Construction Started on Groundwater
by Anna King
RICHLAND, WA - At the Hanford Nuclear Reservation in southeast Washington, contaminated groundwater is migrating slowly toward the Columbia River. To stop that pollution, federal contractors are building a massive water treatment plant. KPLU's Anna King attended the construction kick off party for the new plant.
The federal government is so proud of the groundwater treatment plant it's building, it set up a stage in bleak Central Hanford complete with speakers blaring Kenny G.
SOUND: Kenny G
Top federal and state officials bused way out here to celebrate the $174 million dollar plant. When it's done in two years the system will pump and flush contaminated water. John Lehew is the president of the federal contractor building the plant, CH2M HILL.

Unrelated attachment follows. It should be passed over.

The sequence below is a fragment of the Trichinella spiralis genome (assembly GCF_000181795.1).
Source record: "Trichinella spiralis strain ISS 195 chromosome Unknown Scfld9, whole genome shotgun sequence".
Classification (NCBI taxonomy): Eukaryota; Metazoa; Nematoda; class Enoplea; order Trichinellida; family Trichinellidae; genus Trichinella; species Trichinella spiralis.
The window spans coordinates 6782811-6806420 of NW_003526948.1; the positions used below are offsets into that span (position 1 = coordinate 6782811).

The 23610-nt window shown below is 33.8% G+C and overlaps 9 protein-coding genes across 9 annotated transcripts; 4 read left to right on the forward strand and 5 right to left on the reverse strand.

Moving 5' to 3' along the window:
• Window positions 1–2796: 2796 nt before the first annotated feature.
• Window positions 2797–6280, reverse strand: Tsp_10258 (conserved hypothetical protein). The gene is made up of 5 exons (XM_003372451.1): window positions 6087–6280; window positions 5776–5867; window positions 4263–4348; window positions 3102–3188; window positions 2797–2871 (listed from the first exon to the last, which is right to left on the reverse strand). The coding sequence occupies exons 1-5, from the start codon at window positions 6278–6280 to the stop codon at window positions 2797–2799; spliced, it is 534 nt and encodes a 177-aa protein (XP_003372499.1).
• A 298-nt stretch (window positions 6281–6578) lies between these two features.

John Lehew: "Treating that 24 billion gallons over the life of this project would be like pumping and treating an Olympic sized swimming pool, 400 feet under the ground, cycling it through miles of piping, treating it and pumping it back into the ground, four times a day for the next 25 years."
Lehew says the system will extract caustic solvents and radioactive byproducts dumped here when Hanford was producing plutonium for bombs.
I'm Anna King in Richland.
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